Agricultural and Biosystems Engineering Publications

Campus Units

Agricultural and Biosystems Engineering, Egg Industry Center, Bioinformatics and Computational Biology

Document Type

Article

Publication Version

Published Version

Publication Date

8-3-2021

Journal or Book Title

PLoS ONE

Volume

16

Issue

8

First Page

e0254730

Research Focus Area(s)

Occupational Safety Engineering

DOI

10.1371/journal.pone.0254730

Abstract

Foam accumulation in swine manure deep-pits has been linked to explosions and flash fires that pose devastating threats to humans and livestock. It is clear that methane accumulation within these pits is the fuel for the fire; it is not understood what microbial drivers cause the accumulation and stabilization of methane. Here, we conducted a 13-month field study to survey the physical, chemical, and biological changes of pit-manure across 46 farms in Iowa. Our results showed that an increased methane production rate was associated with less digestible feed ingredients, suggesting that diet influences the storage pit’s microbiome. Targeted sequencing of the bacterial 16S rRNA and archaeal mcrA genes was used to identify microbial communities’ role and influence. We found that microbial communities in foaming and non-foaming manure were significantly different, and that the bacterial communities of foaming manure were more stable than those of non-foaming manure. Foaming manure methanogen communities were enriched with uncharacterized methanogens whose presence strongly correlated with high methane production rates. We also observed strong correlations between feed ration, manure characteristics, and the relative abundance of specific taxa, suggesting that manure foaming is linked to microbial community assemblage driven by efficient free long-chain fatty acid degradation by hydrogenotrophic methanogenesis.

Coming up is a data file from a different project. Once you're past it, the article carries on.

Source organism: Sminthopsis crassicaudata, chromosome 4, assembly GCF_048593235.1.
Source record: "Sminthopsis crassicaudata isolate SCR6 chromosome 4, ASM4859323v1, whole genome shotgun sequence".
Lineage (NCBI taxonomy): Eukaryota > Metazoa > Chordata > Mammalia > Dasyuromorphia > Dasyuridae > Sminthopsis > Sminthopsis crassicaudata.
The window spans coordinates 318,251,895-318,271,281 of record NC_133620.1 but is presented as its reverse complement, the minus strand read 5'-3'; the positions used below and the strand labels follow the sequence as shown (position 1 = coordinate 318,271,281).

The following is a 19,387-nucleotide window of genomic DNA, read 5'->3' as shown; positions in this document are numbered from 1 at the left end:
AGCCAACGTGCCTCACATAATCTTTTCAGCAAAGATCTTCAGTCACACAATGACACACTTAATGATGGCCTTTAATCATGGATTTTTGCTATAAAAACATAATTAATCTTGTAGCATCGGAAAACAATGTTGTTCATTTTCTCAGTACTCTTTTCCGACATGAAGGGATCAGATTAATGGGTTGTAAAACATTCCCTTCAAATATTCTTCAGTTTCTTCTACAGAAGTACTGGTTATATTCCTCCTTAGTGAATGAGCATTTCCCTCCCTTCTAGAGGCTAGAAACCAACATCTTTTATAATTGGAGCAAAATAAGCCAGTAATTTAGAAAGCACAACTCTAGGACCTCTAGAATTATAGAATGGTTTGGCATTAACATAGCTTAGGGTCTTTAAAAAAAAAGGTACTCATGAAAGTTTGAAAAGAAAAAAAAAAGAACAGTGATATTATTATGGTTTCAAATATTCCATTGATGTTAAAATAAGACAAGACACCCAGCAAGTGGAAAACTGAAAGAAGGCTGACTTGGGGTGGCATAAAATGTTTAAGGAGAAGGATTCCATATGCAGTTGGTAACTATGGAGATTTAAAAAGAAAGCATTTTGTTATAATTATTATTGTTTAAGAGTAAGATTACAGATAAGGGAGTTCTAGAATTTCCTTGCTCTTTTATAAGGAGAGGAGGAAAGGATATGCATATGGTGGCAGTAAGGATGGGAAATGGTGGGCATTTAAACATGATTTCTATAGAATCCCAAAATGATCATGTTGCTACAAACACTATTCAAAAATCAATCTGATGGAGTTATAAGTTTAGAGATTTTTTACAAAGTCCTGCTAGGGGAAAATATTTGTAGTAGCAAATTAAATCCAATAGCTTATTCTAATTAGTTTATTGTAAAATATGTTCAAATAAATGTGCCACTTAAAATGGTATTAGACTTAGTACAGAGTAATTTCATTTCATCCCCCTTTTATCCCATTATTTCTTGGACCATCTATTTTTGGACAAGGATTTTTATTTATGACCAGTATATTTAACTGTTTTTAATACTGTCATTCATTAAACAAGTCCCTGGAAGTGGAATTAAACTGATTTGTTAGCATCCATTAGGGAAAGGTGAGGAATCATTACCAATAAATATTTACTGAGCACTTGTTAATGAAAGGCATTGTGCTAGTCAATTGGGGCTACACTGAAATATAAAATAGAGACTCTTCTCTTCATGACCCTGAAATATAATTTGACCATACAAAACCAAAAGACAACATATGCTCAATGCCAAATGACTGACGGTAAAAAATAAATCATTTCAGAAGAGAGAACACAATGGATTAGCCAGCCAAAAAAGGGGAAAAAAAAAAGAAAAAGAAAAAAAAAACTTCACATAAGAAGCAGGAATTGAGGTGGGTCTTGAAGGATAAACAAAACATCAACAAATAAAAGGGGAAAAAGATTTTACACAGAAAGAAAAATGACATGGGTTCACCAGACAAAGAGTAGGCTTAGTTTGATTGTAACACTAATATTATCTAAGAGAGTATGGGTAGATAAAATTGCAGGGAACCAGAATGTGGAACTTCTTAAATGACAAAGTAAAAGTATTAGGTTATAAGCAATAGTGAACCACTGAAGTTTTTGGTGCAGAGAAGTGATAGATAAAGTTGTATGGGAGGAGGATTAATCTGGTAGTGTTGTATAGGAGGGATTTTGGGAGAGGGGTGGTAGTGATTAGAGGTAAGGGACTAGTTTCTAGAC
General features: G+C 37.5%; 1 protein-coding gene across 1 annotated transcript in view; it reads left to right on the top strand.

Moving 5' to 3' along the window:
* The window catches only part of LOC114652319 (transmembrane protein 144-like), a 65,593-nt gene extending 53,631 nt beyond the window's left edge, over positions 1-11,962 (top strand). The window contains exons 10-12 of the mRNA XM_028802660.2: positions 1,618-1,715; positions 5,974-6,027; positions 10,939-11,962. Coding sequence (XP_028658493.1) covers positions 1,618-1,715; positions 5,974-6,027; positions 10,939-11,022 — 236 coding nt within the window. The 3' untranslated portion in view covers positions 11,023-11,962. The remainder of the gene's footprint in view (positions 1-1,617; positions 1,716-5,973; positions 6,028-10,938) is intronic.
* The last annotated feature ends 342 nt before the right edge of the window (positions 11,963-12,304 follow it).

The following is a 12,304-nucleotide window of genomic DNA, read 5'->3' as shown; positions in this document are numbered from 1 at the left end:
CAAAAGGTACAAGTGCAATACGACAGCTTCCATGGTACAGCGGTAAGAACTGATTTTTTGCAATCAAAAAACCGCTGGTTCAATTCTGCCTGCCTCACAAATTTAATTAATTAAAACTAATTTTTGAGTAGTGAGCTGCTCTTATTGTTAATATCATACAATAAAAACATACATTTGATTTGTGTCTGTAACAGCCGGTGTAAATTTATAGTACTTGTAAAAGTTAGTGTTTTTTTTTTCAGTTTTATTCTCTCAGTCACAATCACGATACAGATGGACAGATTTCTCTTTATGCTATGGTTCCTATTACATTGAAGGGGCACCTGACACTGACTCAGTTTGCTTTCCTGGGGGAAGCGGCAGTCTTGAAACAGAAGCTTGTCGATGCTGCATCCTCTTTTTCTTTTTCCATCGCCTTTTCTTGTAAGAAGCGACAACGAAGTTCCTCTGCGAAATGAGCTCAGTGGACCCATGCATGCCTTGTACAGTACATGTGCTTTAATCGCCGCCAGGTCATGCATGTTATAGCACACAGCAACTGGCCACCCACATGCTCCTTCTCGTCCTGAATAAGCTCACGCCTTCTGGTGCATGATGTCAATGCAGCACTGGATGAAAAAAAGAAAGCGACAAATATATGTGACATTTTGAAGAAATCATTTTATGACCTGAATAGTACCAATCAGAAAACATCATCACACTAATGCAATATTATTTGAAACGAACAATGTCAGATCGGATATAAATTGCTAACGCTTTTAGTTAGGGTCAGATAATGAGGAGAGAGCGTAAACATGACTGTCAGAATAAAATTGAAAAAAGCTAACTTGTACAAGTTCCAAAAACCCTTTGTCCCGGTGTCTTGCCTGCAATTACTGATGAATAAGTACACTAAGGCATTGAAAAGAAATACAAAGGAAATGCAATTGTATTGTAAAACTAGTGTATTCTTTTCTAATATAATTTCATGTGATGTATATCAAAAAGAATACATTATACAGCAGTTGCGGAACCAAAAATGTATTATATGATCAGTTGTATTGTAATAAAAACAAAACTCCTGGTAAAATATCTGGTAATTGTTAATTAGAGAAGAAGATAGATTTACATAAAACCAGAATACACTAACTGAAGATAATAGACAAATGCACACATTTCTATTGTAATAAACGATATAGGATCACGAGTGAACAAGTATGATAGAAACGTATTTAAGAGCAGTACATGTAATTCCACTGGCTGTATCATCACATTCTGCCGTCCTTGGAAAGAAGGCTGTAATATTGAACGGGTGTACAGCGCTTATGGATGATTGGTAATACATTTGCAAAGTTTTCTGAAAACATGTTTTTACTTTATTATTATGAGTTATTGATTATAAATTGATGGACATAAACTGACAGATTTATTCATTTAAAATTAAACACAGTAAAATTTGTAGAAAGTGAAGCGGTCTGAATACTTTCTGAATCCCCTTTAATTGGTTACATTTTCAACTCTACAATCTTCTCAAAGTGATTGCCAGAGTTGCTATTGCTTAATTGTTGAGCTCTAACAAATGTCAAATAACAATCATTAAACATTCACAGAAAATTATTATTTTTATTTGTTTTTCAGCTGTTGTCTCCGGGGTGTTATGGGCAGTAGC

Comments

This article is published as Yang, Fan, Daniel S. Andersen, Steven Trabue, Angela D. Kent, Laura M. Pepple, Richard S. Gates, and Adina S. Howe. "Microbial assemblages and methanogenesis pathways impact methane production and foaming in manure deep-pit storages." PLoS ONE 16, no. 8 (2021): e0254730. DOI: 10.1371/journal.pone.0254730.

Access

Open

Rights

Works produced by employees of the U.S. Government as part of their official duties are not copyrighted within the U.S. The content of this document is not copyrighted.

Language

en

File Format

application/pdf

Share

COinS